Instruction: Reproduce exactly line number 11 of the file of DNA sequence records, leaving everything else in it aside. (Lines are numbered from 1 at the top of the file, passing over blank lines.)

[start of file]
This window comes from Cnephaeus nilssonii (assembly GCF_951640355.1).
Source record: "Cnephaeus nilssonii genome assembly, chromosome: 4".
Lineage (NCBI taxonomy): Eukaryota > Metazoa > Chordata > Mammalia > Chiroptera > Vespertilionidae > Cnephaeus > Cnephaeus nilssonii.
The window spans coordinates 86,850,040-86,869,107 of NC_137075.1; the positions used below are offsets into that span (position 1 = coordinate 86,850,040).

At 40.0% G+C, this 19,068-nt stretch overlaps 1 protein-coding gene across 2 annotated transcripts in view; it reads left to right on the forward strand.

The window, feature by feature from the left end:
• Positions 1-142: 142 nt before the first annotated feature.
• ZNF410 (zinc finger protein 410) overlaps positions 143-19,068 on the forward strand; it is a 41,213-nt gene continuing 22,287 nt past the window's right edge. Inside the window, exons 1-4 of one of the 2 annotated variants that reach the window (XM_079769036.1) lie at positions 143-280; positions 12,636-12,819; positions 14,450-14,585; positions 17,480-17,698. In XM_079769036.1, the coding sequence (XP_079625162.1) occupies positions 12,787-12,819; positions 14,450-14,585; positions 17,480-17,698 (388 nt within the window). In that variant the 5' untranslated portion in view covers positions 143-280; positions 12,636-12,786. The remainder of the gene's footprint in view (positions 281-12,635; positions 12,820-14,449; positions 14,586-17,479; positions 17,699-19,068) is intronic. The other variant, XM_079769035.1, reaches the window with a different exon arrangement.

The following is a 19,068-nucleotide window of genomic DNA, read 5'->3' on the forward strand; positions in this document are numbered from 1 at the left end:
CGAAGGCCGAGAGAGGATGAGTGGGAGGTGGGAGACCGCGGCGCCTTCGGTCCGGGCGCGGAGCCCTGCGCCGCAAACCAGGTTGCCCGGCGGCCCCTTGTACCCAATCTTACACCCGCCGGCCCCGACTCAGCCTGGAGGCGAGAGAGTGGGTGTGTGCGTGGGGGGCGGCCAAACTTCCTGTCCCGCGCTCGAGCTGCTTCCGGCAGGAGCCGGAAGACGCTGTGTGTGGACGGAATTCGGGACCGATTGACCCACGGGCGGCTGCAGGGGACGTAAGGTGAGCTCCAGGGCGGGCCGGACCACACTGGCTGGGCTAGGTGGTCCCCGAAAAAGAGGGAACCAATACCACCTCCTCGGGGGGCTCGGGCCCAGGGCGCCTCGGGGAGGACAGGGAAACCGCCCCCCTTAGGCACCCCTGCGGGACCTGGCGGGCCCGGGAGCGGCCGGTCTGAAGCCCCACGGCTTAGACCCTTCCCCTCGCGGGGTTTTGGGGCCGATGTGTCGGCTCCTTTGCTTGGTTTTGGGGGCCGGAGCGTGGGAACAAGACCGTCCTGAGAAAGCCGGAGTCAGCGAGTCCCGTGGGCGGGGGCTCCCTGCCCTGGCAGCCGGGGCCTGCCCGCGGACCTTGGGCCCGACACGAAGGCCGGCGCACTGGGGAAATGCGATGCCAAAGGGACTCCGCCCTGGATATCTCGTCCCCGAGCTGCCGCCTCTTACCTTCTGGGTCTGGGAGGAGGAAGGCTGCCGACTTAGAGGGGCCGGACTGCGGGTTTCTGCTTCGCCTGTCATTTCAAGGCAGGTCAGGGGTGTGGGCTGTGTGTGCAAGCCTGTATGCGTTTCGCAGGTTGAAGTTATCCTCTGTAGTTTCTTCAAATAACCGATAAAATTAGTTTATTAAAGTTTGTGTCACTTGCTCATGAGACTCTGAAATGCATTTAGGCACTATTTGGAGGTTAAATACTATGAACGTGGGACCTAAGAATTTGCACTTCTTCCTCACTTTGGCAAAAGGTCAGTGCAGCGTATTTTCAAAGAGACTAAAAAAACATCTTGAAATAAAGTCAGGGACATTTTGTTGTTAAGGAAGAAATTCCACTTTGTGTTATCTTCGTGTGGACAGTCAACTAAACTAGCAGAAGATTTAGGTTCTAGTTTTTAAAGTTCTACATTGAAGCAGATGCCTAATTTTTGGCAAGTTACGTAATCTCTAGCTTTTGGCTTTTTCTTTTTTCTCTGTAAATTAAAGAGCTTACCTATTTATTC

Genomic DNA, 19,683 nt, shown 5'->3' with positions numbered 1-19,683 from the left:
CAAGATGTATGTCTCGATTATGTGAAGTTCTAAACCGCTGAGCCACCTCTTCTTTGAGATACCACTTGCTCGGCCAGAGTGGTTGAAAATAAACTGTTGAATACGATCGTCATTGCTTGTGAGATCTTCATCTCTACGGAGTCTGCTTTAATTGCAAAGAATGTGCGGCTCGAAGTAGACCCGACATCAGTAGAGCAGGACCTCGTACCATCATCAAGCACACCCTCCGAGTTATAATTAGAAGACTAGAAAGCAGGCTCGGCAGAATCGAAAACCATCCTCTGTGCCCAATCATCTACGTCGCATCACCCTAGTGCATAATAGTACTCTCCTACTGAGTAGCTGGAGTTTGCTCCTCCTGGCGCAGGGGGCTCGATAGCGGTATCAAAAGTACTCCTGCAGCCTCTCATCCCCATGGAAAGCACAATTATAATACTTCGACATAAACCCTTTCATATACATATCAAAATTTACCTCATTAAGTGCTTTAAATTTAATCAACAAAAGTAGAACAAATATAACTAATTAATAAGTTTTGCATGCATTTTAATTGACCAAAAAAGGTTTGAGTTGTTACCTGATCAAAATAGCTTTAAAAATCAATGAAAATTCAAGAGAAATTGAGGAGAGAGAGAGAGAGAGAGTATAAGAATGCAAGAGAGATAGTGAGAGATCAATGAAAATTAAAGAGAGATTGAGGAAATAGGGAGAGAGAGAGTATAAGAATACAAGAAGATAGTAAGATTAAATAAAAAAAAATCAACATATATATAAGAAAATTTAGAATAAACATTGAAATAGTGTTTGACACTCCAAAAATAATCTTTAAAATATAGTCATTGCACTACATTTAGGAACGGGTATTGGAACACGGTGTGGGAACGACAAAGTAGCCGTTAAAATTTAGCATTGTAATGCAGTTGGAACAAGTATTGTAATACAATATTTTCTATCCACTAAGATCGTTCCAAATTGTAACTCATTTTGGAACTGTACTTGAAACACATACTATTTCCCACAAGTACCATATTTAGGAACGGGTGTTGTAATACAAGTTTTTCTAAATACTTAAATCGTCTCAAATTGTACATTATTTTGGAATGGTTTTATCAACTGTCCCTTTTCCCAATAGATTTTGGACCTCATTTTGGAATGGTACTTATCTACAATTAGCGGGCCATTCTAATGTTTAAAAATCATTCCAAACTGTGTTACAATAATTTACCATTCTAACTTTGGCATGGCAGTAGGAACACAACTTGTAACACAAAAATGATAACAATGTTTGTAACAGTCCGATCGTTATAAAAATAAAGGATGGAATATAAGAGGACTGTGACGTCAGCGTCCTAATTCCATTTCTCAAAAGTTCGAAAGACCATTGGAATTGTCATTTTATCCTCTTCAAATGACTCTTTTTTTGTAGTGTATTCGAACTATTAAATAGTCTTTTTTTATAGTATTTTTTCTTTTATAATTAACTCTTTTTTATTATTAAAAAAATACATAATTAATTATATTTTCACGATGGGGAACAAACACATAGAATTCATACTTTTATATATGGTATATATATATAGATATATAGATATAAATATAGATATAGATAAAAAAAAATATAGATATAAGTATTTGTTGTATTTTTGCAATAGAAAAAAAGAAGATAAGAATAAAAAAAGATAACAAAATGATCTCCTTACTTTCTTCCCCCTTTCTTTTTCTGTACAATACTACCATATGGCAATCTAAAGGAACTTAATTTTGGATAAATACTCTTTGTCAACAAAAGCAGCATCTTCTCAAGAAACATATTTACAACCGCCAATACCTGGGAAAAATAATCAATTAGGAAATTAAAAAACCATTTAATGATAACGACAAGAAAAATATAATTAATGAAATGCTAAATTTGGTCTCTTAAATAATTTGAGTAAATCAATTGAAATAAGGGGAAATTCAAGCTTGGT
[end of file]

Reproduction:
Genomic DNA, 19,683 nt, shown 5'->3' with positions numbered 1-19,683 from the left: